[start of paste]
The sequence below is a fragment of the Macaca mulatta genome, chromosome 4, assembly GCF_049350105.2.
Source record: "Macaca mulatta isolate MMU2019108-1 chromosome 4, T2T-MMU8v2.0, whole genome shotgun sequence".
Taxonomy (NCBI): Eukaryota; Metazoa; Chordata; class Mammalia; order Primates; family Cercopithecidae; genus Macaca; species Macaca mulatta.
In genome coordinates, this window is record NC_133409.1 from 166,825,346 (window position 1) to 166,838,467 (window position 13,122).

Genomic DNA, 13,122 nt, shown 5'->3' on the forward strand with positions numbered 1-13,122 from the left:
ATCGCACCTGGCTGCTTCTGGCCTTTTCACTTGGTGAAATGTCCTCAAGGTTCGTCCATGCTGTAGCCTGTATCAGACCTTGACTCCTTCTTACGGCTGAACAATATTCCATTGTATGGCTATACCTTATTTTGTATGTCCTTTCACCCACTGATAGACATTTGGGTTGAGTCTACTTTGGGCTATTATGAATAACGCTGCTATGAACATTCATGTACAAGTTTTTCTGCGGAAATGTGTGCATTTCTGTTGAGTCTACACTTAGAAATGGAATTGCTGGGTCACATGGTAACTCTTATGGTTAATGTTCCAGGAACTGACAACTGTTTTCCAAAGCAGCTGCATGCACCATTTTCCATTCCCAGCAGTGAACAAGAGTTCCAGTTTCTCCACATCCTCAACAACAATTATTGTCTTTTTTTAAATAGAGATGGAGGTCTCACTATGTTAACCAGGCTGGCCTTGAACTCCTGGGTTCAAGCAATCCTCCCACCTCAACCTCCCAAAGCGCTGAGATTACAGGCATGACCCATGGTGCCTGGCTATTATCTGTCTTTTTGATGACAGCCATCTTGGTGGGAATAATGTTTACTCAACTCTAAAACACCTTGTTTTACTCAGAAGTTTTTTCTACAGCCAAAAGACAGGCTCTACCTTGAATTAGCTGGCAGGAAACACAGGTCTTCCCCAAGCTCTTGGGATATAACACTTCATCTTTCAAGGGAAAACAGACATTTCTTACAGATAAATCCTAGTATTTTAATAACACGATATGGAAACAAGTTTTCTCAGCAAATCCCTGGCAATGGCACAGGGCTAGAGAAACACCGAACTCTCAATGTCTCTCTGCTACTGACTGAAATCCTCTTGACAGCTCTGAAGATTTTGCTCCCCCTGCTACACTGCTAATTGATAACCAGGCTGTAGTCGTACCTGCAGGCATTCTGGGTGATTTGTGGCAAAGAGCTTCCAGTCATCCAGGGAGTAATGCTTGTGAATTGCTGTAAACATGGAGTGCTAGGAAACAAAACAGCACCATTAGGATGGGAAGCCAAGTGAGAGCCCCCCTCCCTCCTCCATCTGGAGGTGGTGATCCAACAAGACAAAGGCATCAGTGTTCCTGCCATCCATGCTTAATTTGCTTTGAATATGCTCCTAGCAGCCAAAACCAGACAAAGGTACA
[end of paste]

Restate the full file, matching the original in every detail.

The sequence below is a fragment of the Macaca mulatta genome, chromosome 4, assembly GCF_049350105.2.
Source record: "Macaca mulatta isolate MMU2019108-1 chromosome 4, T2T-MMU8v2.0, whole genome shotgun sequence".
Taxonomy (NCBI): Eukaryota; Metazoa; Chordata; class Mammalia; order Primates; family Cercopithecidae; genus Macaca; species Macaca mulatta.
In genome coordinates, this window is record NC_133409.1 from 166,825,346 (window position 1) to 166,838,467 (window position 13,122).

Genomic DNA, 13,122 nt, shown 5'->3' on the forward strand with positions numbered 1-13,122 from the left:
ATCGCACCTGGCTGCTTCTGGCCTTTTCACTTGGTGAAATGTCCTCAAGGTTCGTCCATGCTGTAGCCTGTATCAGACCTTGACTCCTTCTTACGGCTGAACAATATTCCATTGTATGGCTATACCTTATTTTGTATGTCCTTTCACCCACTGATAGACATTTGGGTTGAGTCTACTTTGGGCTATTATGAATAACGCTGCTATGAACATTCATGTACAAGTTTTTCTGCGGAAATGTGTGCATTTCTGTTGAGTCTACACTTAGAAATGGAATTGCTGGGTCACATGGTAACTCTTATGGTTAATGTTCCAGGAACTGACAACTGTTTTCCAAAGCAGCTGCATGCACCATTTTCCATTCCCAGCAGTGAACAAGAGTTCCAGTTTCTCCACATCCTCAACAACAATTATTGTCTTTTTTTAAATAGAGATGGAGGTCTCACTATGTTAACCAGGCTGGCCTTGAACTCCTGGGTTCAAGCAATCCTCCCACCTCAACCTCCCAAAGCGCTGAGATTACAGGCATGACCCATGGTGCCTGGCTATTATCTGTCTTTTTGATGACAGCCATCTTGGTGGGAATAATGTTTACTCAACTCTAAAACACCTTGTTTTACTCAGAAGTTTTTTCTACAGCCAAAAGACAGGCTCTACCTTGAATTAGCTGGCAGGAAACACAGGTCTTCCCCAAGCTCTTGGGATATAACACTTCATCTTTCAAGGGAAAACAGACATTTCTTACAGATAAATCCTAGTATTTTAATAACACGATATGGAAACAAGTTTTCTCAGCAAATCCCTGGCAATGGCACAGGGCTAGAGAAACACCGAACTCTCAATGTCTCTCTGCTACTGACTGAAATCCTCTTGACAGCTCTGAAGATTTTGCTCCCCCTGCTACACTGCTAATTGATAACCAGGCTGTAGTCGTACCTGCAGGCATTCTGGGTGATTTGTGGCAAAGAGCTTCCAGTCATCCAGGGAGTAATGCTTGTGAATTGCTGTAAACATGGAGTGCTAGGAAACAAAACAGCACCATTAGGATGGGAAGCCAAGTGAGAGCCCCCCTCCCTCCTCCATCTGGAGGTGGTGATCCAACAAGACAAAGGCATCAGTGTTCCTGCCATCCATGCTTAATTTGCTTTGAATATGCTCCTAGCAGCCAAAACCAGACAAAGGTACA